Technology has become the new battlefield for parents, teachers, and teens. Regular conflicts arise over content (what the kids are doing on their devices) and context (when they’re doing it!).

Content Issues

Ever since the arrival of Facebook in 2004, youth (and adults) have used apps in naive and dangerous ways. Reputations have been harmed. Lives have even been lost.  Tinder, Kik, Snapchat,, as well as old favourites like Facebook, Twitter, and Instagram all offer more than enough risk to give any parent grey hair, and to cause endless family conflict.

According to Intel Security’s 2014 Tweens, Teens, and Technology report, over 67% of tweens and teens have social media accounts. 20% of our children have talked online with a stranger, and 6% have actually met that stranger in person. Other research indicates that about 28% of teens admit to sexting, while close to 50% of teens have been cyber-bullied.

While content is a big issue, and one we must be vigilant about, context may be having a similarly significant impact on our children.

Context Issues

In a Pediatrics editorial, researchers have reviewed the limited data about context, and argued that young kids playing with devices are potentially having their development stunted. They identify research that points to concerns around children’s

  • self-regulation,
  • empathy,
  • social skills,
  • problem-solving skills…
  • and the simple ability to handle being bored!

You can read more here on the potential dangers of screens and young children.

Moving to an older demographic, another new study out this week from Catalonia points to a significant negative relationship between time on devices and high-school student grades. That is, as time online goes up, grades go down. Researchers observed a linear increase in school failure in relation to an increase in the hours spent on the computer. School failure was at 17 per cent for those who use it one to two hours; 20 per cent, two to three hours, and 29 per cent if they use the computer for more than three hours a day. Interestingly, as computer time increased, so too did the likelihood of alcohol consumption and marijuana usage.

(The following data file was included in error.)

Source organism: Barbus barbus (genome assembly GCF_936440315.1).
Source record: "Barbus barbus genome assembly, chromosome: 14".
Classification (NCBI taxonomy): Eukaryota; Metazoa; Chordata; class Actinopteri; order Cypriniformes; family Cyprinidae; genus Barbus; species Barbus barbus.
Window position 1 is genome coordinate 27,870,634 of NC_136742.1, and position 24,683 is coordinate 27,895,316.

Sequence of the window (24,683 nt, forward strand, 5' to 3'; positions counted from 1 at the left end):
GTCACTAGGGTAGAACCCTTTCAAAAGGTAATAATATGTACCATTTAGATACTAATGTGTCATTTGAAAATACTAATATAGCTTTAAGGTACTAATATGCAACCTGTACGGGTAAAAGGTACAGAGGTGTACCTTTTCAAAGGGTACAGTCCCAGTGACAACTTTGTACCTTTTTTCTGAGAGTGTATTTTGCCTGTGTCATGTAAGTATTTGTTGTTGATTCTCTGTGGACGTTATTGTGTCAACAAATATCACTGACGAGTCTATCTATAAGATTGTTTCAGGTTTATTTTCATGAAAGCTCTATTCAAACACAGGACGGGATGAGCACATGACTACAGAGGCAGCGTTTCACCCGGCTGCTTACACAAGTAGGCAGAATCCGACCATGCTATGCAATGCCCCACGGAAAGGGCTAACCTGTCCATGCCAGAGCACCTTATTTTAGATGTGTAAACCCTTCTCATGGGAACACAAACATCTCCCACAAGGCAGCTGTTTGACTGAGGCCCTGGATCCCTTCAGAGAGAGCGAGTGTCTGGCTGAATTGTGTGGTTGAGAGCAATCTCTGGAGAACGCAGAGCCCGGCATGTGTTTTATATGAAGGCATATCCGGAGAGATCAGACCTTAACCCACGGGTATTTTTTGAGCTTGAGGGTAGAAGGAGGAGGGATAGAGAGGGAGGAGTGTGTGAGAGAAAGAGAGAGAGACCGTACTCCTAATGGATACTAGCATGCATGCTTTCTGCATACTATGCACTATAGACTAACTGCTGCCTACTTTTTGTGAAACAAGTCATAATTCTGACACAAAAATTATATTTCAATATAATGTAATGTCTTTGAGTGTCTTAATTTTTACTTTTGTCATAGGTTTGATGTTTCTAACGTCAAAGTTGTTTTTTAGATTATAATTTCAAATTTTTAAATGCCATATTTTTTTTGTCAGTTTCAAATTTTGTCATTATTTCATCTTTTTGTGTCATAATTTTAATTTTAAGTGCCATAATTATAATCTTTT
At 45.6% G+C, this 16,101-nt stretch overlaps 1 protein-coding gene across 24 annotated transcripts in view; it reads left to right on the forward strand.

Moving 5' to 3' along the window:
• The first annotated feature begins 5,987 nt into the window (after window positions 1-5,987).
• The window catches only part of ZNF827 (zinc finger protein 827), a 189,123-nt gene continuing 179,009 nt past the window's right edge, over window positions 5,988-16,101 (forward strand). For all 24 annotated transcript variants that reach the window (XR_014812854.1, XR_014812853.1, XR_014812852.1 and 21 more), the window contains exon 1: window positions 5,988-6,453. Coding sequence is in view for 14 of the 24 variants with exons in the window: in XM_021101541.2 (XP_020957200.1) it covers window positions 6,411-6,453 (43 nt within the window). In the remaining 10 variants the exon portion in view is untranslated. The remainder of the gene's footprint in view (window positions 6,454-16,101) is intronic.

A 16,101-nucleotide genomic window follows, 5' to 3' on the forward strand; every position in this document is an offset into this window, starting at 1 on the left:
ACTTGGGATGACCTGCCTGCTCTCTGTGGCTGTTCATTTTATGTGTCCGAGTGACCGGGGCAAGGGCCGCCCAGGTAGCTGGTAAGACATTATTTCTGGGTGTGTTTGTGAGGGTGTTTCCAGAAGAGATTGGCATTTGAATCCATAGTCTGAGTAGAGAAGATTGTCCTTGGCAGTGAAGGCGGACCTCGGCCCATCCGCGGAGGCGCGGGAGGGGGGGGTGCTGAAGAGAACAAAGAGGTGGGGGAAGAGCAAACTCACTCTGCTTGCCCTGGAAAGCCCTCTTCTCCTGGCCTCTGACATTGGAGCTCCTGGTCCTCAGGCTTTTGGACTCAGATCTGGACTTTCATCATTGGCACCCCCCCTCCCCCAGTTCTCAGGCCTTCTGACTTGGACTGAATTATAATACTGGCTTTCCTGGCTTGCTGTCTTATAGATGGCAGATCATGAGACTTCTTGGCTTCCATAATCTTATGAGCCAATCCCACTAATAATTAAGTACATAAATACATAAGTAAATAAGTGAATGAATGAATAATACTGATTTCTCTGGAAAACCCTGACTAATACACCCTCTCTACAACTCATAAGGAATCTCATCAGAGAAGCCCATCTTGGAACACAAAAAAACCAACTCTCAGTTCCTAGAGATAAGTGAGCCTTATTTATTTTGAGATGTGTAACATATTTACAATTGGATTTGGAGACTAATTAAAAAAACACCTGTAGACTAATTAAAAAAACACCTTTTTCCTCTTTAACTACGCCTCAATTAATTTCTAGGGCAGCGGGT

But don’t take the phones off the kids! If you do, the same research (from Catalonia) indicates school failure rates are around 27%! Additionally, there is evidence that some of our students might suffer from cell-phone separation anxiety. Researchers have found that when we remove devices from our kids, they struggle to concentrate, are distracted, and the effects on their ability to concentrate and reduce anxiety are negative. Cognitive performance declines and heart rate, blood pressure and anxiety go up.

We’re damned if we do, and damned if we don’t.

Lastly – research is suggesting that screen time in the bedroom is particularly problematic: kids who have devices in their rooms are sleeping less, sleeping more disturbed, and suffering as a result!


In spite of the mixed research that suggests both benefits and concerns related to our children’s time on devices, the weight of evidence suggests caution. With ubiquitous access to devices, parents and teachers should seek to do the following at a minimum:

  1. Keep kids off devices before bed
  2. Keep devices out of rooms at night, or insist on flight mode being activated (and turn off the house modem)
  3. Allow children under 2 minimal (preferably zero) access to devices, and children under 5 will ideally have no more than 30 minutes a day.
  4. Be involved, ensuring teens are doing what they ‘should’ be doing on their devices, rather than messaging, you-tubing, and gaming.
  5. Reducing control on our part, and encouraging and guiding children to make wise decisions about device use autonomously.

So should our children be “on”, whether it’s online, on games, or on social media?

The answer is that it depends. It depends what they’re doing, and it depends when and where they’re doing it.

Justin Coulson PhD